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Pakistan denies supporting the Haqqani Network. Pakistani officials did not respond to requests for comment.

Imtiaz Gul, who heads the Center for Research and Security Studies in Islamabad, said Pakistan’s military and the ISI are making “conscious efforts to redefine their relationship with the Haqqani Network” since the death of Osama bin Laden on May 2. The al Qaeda leader was killed in a Navy SEALs raid on his hide-out in the Pakistani garrison town of Abbottabad, about 60 miles from the capital, Islamabad.

Pakistan itself has refrained from direct attacks on the network, but has never objected to raids on the Haqqani clan,” Mr. Gul said.

Mohammed Haqqani, a son of Jalaluddin Haqqani, was killed in a drone strike last year.

Western officials are counting on an improvement in the security situation to justify the start of a withdrawal of U.S. troops from Afghanistan next month. President Obama is expected to announce the pace of that withdrawal in coming days.

Talking to the Taliban

The Obama administration has stepped up its efforts to contact the Taliban’s senior leadership, including the group’s one-eyed leader, Mullah Mohammed Omar, in a bid to secure peace in Afghanistan.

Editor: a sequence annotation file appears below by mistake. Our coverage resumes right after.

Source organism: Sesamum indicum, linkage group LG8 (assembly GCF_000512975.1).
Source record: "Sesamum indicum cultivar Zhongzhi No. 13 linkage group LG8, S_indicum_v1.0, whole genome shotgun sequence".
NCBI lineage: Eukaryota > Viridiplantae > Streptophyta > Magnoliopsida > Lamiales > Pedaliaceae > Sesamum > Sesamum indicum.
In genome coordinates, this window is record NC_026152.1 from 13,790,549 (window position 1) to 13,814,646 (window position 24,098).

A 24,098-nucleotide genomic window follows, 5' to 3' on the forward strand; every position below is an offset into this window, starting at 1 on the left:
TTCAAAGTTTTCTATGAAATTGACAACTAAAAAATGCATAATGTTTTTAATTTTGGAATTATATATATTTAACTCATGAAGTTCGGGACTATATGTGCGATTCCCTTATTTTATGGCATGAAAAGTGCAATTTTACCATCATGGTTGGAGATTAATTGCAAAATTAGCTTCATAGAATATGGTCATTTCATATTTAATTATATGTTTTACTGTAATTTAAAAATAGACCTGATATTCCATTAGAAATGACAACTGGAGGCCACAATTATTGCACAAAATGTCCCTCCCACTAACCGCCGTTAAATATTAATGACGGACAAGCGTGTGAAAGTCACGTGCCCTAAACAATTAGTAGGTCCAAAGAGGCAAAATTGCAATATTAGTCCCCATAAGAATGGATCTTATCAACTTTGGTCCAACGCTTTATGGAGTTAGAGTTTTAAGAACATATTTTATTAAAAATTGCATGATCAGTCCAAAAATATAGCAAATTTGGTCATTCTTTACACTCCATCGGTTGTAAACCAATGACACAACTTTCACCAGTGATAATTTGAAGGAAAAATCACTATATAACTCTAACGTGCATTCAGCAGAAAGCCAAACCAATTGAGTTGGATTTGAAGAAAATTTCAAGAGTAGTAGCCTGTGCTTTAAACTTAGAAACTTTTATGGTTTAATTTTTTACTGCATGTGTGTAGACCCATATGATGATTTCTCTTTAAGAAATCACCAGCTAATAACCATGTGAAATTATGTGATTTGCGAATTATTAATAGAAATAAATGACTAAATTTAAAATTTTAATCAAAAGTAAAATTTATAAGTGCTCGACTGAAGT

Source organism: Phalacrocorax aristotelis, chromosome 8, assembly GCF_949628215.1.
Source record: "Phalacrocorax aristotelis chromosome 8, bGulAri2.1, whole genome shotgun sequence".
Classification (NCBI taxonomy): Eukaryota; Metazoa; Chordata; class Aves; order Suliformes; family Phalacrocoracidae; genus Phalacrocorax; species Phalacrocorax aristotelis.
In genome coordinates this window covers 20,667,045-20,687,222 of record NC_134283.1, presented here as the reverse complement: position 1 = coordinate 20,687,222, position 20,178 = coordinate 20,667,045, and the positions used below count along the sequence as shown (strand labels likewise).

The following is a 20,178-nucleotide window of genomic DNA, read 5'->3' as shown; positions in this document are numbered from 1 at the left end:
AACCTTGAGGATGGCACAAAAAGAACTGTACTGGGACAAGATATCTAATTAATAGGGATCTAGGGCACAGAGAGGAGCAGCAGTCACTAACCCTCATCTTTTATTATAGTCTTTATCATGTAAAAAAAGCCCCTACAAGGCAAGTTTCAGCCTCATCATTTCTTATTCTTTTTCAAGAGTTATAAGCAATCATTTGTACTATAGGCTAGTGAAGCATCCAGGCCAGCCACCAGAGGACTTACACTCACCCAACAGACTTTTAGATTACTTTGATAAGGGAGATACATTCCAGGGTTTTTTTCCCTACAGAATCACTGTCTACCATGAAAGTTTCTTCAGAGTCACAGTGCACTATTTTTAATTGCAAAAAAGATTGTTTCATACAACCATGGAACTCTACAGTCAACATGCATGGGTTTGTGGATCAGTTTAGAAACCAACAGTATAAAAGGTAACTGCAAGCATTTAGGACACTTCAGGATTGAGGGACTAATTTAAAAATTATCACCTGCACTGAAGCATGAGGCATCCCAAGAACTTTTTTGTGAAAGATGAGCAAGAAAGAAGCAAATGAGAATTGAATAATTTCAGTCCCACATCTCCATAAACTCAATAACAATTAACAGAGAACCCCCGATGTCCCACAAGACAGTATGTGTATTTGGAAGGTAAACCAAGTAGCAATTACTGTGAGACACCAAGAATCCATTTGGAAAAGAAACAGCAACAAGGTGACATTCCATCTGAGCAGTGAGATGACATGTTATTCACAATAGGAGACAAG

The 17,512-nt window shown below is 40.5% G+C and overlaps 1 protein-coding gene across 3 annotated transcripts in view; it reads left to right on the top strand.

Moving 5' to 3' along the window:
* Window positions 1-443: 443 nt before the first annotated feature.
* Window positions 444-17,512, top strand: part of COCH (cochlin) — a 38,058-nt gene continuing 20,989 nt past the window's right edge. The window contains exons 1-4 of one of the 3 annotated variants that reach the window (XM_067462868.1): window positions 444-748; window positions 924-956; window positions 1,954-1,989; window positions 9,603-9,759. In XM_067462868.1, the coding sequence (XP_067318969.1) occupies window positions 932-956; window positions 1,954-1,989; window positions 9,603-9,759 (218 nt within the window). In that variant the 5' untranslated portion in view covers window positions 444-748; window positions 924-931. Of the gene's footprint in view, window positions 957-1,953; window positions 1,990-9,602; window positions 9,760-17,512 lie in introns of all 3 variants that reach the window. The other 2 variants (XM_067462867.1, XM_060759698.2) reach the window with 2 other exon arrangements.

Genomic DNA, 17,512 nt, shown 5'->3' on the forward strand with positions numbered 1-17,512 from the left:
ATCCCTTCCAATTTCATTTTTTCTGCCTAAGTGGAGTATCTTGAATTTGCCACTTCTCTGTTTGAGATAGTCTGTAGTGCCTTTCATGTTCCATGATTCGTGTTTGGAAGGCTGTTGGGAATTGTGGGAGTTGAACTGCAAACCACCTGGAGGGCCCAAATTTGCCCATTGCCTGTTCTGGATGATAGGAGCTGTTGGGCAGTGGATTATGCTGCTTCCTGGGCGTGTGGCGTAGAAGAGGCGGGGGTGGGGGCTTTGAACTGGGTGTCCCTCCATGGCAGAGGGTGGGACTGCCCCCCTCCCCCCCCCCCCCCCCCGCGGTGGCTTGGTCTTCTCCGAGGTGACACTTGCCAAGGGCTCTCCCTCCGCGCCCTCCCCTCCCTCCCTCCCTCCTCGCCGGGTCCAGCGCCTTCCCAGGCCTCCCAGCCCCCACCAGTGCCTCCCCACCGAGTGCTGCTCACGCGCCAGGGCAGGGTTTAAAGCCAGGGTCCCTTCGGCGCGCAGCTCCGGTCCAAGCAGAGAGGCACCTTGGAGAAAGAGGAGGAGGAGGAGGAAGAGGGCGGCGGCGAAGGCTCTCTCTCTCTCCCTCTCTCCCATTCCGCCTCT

In 2001, the United States toppled the Taliban, which once imposed brutal methods to rule Afghanistan, because it continued to shelter bin Laden after the terrorist attacks on the World Trade Center and the Pentagon.

Paul Pillar, a CIA veteran who served as national intelligence officer for the Near East and South Asia, said the Haqqani Network is “one of the toughest problems there is with regard to reconciliation with anyone in Afghanistan.”

“It is hard to see how the Haqqanis would become part of any reconciliation process in Afghanistan unless they were strongly pushed by the Pakistanis and the nature of that relationship changed substantially,” he added.

“A major Pakistani role will be necessary if there is going to be any set of deals in Afghanistan that will not be upset by the Haqqanis.”

The U.S. has ratcheted up its efforts against the Haqqanis, with increased Predator drone strikes and financial sanctions.

“David Petraeus has made no secret of his campaign against the Haqqanis,” said the Western diplomat. Army Gen. Petraeus is the top U.S. commander in Afghanistan.

Jalaluddin Haqqani gained notoriety as a fearsome commander of the mujahedeen that fought the Soviet army in Afghanistan in the 1980s. During that period, he received funds and weapons from U.S. and Pakistani intelligence services.

Charlie Wilson, the late Texas Democrat who helped send millions of dollars to the Afghan resistance while serving in Congress, once described Jalaluddin Haqqani as “goodness personified.”

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